Usability testing is a great way to improve the website, but it’s often thought of as an expensive money-sink in a lab. While that is something that the tests can sometimes be, that tends to be the edge-case scenario.
A usability test can be an efficient, affordable way to improve a section of the website.
To ensure that you run those kinds of tests, you need to understand when and how to perform the right kinds of tests.
Website Usability Testing Basics
Usability tests are important as what people say and what people do can be very different things.
The tests are needed because watching how users interact with the website can help you fix most of the critical issues on the site in a way that split tests and multivariate tests can’t.
It doesn’t take a lot of users to learn about your site, and eye-tracking and usability labs are not always required. You can get a lot of value from just watching 12-15 users walk through an interface, given the right scenarios and goals.
Before you can plan for the right goals, you need to understand what goals are a fit for usability tests.
Difference from Split Testing
Split testing is a powerful tool, but it has its limitations. When compared with usability tests, it’s volume-oriented rather than taskflow change-oriented.
Split tests are geared towards page improvements rather than improvements to entire sections of the site (e.g. the entire checkout flow). They are also designed for statistical significance rather than specific user insights:
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||Must be established
Statistical significance is great for improving elements on a page. However, watching users try to do something on a given interface can give you specific, actionable ways you can change an entire workflow – a checkout sequence, a way to lookup contacts, a way to get to pricing.
Split tests can’t get you that.
The insights you can get from usability tests are great for improving projects at various stages of the development cycle.
Project Stages for Usability Testing
Your ability to make changes to an interface diminishes over time. Meanwhile, the cost to make changes increases over time.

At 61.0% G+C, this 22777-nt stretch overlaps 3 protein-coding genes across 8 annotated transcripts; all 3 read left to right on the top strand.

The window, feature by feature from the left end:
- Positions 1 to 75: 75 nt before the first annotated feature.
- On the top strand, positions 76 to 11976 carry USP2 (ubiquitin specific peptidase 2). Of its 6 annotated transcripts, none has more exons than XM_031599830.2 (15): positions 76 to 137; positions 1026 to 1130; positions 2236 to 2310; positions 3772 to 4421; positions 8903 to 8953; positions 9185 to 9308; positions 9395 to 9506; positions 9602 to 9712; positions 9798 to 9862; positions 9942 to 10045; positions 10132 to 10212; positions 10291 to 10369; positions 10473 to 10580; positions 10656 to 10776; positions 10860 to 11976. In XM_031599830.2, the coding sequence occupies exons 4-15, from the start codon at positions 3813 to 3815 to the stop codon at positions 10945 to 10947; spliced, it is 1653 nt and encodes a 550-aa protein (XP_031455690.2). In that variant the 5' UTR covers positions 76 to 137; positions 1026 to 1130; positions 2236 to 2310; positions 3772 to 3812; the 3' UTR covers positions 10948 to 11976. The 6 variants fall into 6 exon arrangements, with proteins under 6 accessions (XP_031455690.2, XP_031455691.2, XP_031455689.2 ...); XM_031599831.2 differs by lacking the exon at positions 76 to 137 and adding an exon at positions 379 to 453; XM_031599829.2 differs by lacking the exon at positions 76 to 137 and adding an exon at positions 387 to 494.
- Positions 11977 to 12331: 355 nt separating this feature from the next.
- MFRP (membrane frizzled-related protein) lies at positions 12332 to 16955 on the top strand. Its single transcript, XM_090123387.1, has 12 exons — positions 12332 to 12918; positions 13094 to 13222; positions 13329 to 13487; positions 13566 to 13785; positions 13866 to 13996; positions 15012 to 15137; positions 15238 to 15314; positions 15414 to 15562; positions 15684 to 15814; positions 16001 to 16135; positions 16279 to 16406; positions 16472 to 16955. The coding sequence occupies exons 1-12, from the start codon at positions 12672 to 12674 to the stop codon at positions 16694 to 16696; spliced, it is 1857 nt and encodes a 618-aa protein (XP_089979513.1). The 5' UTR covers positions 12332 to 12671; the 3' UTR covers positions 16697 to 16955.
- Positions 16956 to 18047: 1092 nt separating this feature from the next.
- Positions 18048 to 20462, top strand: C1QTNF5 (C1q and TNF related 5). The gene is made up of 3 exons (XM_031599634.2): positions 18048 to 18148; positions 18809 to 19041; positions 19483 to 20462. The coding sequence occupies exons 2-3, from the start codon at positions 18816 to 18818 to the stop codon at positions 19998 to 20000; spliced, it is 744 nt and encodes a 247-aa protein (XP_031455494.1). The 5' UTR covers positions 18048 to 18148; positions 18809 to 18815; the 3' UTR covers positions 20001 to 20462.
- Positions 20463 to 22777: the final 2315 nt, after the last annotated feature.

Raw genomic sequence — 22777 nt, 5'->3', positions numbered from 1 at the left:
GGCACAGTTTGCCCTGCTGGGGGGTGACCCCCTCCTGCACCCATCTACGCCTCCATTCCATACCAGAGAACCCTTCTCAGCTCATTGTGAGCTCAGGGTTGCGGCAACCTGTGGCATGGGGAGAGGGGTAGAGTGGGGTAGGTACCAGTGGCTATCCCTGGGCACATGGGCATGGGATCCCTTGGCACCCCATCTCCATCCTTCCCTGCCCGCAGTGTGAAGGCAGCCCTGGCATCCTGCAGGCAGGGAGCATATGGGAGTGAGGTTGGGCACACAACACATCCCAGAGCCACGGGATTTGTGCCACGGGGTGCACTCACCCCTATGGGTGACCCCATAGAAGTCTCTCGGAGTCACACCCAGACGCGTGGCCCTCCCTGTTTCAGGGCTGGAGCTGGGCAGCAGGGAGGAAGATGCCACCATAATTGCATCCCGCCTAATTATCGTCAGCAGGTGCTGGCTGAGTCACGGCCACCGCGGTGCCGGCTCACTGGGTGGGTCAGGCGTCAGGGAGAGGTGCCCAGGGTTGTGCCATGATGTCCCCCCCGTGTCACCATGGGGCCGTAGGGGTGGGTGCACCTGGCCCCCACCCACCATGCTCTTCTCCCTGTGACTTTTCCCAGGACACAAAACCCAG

Another difference between split tests and usability tests is that usability tests can be conducted at almost any stage of the project, rather than only in a production environment. You don’t need to have anything live to run usability tests.
As it gets more expensive to make changes the further along you are in the project, it’s usually a good idea to conduct the usability test early in the development phase. That said, running a test at any stage is better than not running any test at all:
Nothing built yet
You can run a usability test on a competitor’s site, on a comparable section. That will tell you what’s working and what’s not working for a similar interface, and you can avoid the pitfalls that competitors have.
You can use a paper prototype of your design to find critical issues before you start spending on development.
Before you go to production, you can create a clickable prototype of the interface for testing and run tests that way. Clickable prototypes are cheaper to correct than live code, so catching issues here would be critical.
You should plan on running usability tests regularly for the weakest parts of the website, even on production.
Regardless of what stage you’ll run usability tests, you’ll need some way to prioritize. There are a few tools you can use to make that easier.
Finding Sections for Testing
To get the most bang for your buck, you need to find the areas that will move the needle the most when improved:
High failure-rate tasks